Time Management During the College Application Season
Applying to college in a senior year can be a daunting time. Just as soon as you’re done with your homework in Math and English, it’s almost evening, and you still have your lab report to finish…And after that’s done, you realize you still haven’t gotten started on your common app essay! You may have been in this situation before, and you may have even repeated it over and over. You swear to yourself that you’ll get your college essay first draft done tomorrow, but then tomorrow becomes the next day, and the next, and the next…
If this sounds like you, or if you’re worried you might end up in this situation come senior year, here are Cardinal Education’s biggest tips on how to manage your time.
Tip 1: Start and Finish College Apps as Early as Possible
For those of you who haven’t entered the busy senior year yet, this is our #1 piece of advice. You’ll want to get cracking on that Common App and those supplements over the summer, rather than waiting for school to hit before getting started. Don’t underestimate how hefty this task is: you have your 650-word Common App, and it’s more than likely you’ll have to write at least 1 ~ 3 additional 250-word essays for each college you apply to! Of course, you can recycle some or all of certain answers to fit different prompts, but that’s still a lot of writing you have to do. And then on top of that is the polishing and the perfecting—so get it done while you have enough time in your schedule to take it steady.
Not only should you start ASAP, but you should also finish ASAP as well. The last two weeks before any college app deadline are the most stressful and may lead you to make some poor decisions. Get things done fast so that you can make choices with your writing to the best of your ability!
Tip 2: Break Things Down Into Chunks
You’ve probably heard of the “chunking” method of scheduling—breaking big tasks down into small pieces. Cardinal Education is here to expand on that piece of advice. College essays may seem daunting, with the hundreds of words you have to write and perfect come December—or even October, if you’re applying early. But if you chunk them according to a schedule, you’ll find that it’s not as hard as it may have appeared.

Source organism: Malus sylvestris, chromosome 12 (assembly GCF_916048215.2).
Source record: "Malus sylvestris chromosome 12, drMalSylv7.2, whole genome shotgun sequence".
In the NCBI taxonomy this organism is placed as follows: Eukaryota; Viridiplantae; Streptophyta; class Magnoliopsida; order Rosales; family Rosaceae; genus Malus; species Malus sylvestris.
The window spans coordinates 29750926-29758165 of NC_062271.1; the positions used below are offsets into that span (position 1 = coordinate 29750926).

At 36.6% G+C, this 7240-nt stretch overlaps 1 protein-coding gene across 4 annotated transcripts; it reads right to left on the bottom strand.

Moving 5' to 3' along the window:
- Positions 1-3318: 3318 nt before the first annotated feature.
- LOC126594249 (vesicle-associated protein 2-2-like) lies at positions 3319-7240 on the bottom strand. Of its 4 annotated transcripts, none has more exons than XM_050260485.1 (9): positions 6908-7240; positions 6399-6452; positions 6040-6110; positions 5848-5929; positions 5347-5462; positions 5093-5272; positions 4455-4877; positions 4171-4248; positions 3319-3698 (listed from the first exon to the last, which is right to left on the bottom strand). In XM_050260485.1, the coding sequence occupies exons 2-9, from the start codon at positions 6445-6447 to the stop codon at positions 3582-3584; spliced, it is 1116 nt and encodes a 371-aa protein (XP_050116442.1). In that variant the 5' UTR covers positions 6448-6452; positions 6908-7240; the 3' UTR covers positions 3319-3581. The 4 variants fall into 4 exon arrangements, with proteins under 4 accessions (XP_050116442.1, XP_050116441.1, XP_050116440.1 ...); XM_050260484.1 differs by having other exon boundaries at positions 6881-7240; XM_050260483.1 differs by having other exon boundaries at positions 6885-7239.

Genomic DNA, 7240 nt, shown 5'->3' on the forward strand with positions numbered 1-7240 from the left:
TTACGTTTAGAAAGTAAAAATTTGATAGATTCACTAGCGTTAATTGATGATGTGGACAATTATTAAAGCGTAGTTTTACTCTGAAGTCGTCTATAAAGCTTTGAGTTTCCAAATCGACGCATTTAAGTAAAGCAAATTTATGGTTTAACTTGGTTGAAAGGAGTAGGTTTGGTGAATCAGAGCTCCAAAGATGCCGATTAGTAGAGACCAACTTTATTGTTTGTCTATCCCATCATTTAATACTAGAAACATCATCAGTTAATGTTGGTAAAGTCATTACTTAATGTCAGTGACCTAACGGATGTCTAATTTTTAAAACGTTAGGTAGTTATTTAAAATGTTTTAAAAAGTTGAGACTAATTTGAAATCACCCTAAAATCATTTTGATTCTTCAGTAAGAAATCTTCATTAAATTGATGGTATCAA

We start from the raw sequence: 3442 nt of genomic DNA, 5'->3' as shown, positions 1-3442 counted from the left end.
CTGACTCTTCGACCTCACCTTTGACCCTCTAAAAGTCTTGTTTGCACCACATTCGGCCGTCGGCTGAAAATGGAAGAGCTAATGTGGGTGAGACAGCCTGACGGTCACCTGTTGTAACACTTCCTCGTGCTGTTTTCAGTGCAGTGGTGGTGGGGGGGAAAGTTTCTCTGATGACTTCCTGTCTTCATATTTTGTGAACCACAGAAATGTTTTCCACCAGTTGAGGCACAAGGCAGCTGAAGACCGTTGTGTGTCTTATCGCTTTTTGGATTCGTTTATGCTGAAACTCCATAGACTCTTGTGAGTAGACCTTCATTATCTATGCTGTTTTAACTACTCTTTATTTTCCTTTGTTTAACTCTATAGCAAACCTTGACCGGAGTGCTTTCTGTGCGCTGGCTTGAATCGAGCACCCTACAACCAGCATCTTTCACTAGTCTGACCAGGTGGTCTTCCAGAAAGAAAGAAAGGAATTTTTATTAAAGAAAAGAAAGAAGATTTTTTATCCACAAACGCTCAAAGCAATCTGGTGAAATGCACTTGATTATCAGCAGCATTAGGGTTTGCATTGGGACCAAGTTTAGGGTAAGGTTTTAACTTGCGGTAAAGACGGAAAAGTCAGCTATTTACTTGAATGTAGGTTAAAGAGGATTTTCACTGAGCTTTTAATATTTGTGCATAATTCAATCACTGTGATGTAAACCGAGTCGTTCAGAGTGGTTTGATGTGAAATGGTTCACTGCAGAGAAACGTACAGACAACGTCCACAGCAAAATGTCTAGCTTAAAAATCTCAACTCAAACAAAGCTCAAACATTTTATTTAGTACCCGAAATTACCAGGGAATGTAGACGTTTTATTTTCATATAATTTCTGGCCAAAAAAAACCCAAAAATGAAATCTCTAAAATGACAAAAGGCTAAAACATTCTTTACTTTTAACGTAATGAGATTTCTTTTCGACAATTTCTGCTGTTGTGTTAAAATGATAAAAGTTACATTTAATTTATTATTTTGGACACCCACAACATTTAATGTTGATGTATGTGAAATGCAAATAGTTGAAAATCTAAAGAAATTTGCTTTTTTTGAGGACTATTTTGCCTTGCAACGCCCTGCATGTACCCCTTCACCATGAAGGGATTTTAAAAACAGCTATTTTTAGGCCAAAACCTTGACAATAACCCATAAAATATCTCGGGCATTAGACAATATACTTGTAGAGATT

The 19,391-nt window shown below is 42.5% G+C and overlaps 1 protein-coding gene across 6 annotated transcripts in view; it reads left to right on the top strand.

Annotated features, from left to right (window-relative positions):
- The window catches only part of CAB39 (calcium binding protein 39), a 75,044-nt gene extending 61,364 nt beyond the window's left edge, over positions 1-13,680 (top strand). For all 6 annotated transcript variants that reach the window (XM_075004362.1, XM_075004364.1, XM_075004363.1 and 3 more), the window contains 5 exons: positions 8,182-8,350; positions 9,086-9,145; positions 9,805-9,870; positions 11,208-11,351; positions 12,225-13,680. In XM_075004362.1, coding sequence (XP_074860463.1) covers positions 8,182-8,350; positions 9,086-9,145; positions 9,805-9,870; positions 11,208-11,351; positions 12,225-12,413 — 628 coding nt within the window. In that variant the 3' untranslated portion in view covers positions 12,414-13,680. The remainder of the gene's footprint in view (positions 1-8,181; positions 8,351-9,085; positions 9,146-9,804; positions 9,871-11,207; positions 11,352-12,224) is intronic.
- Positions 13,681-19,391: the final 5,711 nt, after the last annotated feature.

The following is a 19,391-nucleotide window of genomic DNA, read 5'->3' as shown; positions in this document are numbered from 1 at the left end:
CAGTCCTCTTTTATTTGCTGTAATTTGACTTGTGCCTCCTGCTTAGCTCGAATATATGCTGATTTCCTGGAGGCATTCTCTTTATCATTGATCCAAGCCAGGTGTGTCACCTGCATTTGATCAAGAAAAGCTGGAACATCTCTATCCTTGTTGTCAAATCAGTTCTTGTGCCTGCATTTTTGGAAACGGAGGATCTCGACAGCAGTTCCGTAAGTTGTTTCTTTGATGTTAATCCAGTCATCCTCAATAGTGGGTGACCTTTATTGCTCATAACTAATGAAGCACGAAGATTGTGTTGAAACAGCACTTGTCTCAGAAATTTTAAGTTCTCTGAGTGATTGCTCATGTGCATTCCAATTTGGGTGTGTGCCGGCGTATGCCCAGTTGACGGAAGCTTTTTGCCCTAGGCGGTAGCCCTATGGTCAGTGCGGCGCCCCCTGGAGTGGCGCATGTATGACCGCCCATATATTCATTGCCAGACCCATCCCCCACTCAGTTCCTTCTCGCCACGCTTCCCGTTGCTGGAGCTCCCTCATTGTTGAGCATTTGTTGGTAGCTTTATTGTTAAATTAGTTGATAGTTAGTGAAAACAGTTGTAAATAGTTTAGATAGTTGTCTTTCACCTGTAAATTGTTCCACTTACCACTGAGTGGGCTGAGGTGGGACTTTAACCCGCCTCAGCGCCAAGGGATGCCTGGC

Let’s say you want to get your Common App essay done in the next four weeks. You might create a schedule that looks like this:
Week 1: Finish your current draft, and submit it to your college counselor for revision.
Week 2: Complete college counselor’s suggested revisions.
Week 3: Workshop with friends on Tuesday, complete the revisions by Thursday, and send them to your college counselor again.
Week 4: Complete college counselor’s expected revisions again.
You can do the same for other essays as well. Split your big tasks into parts, and everything will seem much easier.
Tip 3: Schedule, Prioritize, and Set Hard Deadlines
If you want to achieve chunking, you’re going to have to put all of your action items on your schedule as well. Block time on Google Calendar, marking down not only the time you’ll devote to each step of your college process but also the time you’ll spend on all of your homework. Once your schedule is all laid out for you, it could also take a great deal of stress off your shoulders. A lot of work seems like, well, a lot. But visualizing it on your calendar might reveal that you had more relaxation time than you imagined, or that you can get everything done and still go to bed at a reasonable hour.
Prioritization will also help you schedule the most effectively. If you have a B+ or lower in a class that you’re desperately trying to make up, try covering that first each day—though it would be a good idea to put your college apps right afterward, to make sure you get that done. But if it’s your college apps that need a lot of work, try doing that as soon as you get home when you still have energy and your mind is fresh. Then you can move on to your most important school subject/assignment, then the next most important, and the next, saving the easiest and least urgent homework for last. Just like visualizing your schedule on the calendar, this can also help psychologically. Instead of doing assignments haphazardly and being left with a rush to get your most important ones done, you’ll be assured of finishing the most important and stress-inducing ones first.
Finally, set hard deadlines for your college application work, and strive as much as possible to fulfill them. Don’t just try to meet them. Meet or do not meet; there is no try. If you allow yourself too much flexibility in deadlines, you’ll just keep pushing back work more and more as you procrastinate—and then where would you be? So, you’ll have to really apply yourself in order to get everything done, especially since this semester you have college apps on top of your homework. If you’re reading this, it’s probably the last year of high school for you; finish strong!
Tip 4: Remember to Take Breaks
While overworked students might feel as though R&R is overrated, take heed of this advice just as much as the other advice we’ve presented. You can’t write and edit college essays to the best of your ability if you’re running on empty, so make sure you spend at least sometime each day doing something to truly relax and unwind. And we don’t mean binge-watching YouTube during study sessions or spending the night on video games once everything is done. Get some exercise. Spend time with friends and family. Cook a meal. Don’t pull all-nighters—you’ll be worse off in the long run if you keep resorting to them. And always, remember to drink enough water!
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